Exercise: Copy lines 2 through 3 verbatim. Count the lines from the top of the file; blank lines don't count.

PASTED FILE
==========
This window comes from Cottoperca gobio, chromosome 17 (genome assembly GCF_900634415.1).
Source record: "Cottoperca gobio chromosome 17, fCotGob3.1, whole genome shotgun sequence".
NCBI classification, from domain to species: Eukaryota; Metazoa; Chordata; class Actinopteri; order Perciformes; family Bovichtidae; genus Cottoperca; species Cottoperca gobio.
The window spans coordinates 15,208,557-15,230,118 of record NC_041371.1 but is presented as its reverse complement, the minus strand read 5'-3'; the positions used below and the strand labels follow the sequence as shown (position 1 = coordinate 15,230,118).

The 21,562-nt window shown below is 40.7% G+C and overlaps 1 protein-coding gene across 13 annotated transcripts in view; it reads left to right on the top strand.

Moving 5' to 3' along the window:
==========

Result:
Source record: "Cottoperca gobio chromosome 17, fCotGob3.1, whole genome shotgun sequence".
NCBI classification, from domain to species: Eukaryota; Metazoa; Chordata; class Actinopteri; order Perciformes; family Bovichtidae; genus Cottoperca; species Cottoperca gobio.